had a uh an interesting history

for as long as I remember uh

now, a lot of that does come

from the musical 1776 and we're

going to talk about tonight.

Exactly. Exactly. Uh and then

also we've been to so many uh

colonial and historic sites

around the country. Uh I

honestly couldn't even count

them if I tried Yes, Uh it has

been uh something that has been

a family I guess you would say

it's one of the things that we

love to do and maybe it's

because I love to do it and you

guys got dragged along but I

think some of that passed down

to you as an interest as well.

Yeah, that's true. I've

definitely been to Colonial

Williamsburg without you so.

Oh, it's like, it's not just

you. It's just uh you planted

that seed there Well, that's

good. So, thinking back over

the years, what were some of

the highlights of the

historical places that we

visited that an impact on you.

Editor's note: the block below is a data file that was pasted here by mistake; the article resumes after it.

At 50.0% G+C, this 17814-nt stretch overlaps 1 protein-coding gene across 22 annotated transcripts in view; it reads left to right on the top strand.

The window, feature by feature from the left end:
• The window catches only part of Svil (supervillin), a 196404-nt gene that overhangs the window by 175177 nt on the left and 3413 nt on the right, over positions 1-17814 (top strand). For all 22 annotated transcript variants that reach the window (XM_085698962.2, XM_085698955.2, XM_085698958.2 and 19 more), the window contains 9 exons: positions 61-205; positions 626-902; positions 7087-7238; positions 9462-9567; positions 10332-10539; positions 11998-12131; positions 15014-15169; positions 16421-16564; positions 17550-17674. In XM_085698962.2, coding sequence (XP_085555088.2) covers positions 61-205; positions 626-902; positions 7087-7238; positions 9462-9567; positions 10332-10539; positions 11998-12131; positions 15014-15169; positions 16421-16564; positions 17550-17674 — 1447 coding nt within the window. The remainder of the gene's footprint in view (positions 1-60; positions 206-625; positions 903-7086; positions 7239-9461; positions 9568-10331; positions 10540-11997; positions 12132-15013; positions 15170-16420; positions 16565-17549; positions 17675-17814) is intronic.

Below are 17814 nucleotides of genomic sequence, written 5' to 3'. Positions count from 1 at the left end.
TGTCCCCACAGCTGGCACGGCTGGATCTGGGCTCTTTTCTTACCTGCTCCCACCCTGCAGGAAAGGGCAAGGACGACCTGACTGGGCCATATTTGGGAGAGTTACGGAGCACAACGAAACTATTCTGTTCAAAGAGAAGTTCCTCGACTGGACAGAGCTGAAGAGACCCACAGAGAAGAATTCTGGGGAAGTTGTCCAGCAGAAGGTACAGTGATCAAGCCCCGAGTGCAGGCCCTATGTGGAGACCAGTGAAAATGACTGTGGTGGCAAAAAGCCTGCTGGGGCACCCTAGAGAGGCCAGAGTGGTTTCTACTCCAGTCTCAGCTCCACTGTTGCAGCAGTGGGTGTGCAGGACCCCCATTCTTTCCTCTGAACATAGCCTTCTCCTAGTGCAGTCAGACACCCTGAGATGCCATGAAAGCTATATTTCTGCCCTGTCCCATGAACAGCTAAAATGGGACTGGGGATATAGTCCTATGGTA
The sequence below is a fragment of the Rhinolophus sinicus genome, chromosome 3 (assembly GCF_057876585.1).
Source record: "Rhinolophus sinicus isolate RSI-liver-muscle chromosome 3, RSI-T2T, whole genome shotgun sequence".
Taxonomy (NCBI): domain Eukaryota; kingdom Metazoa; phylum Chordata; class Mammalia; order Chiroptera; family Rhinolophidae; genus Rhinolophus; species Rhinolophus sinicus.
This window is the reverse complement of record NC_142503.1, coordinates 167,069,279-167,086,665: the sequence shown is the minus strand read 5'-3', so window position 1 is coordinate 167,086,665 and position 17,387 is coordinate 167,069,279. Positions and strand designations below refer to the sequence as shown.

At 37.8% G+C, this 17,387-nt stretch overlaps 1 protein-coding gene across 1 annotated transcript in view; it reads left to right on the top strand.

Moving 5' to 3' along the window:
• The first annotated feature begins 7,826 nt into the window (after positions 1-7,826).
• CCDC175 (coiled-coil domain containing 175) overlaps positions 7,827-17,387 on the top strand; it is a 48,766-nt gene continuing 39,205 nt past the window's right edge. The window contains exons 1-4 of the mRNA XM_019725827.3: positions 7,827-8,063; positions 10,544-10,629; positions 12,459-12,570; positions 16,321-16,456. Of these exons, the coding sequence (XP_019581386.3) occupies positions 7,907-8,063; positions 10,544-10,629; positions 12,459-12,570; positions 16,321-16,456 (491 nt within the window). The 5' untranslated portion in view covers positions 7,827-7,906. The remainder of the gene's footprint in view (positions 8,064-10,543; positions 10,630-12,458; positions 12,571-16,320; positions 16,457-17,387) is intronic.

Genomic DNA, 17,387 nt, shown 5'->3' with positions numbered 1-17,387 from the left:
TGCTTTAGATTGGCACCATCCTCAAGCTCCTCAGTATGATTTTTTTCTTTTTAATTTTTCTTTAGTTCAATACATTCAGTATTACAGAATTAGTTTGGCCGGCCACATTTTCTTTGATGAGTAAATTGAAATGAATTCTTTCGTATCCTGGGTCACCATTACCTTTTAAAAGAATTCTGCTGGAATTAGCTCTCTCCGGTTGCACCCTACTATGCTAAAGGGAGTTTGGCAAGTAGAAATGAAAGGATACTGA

Obviously, Colonial

Williamsburg is one Colonial

Williamsburg. Um you know, with

living in Virginia, you also do

uh uh Jamestown, New York town.

Uh definitely the Civil War

battle sites uh are up there uh

especially like Gettysburg just

kind of being up there and

seeing that and just looking

back on like the toll that that

took uh it's just interesting

um and then for a more like

side of things. Uh Colonial

Williamsburg. Uh like I said is

it's like stepping into

history. It's not something

that uh a lot of people who

aren't familiar with it get to

do and so that's uh something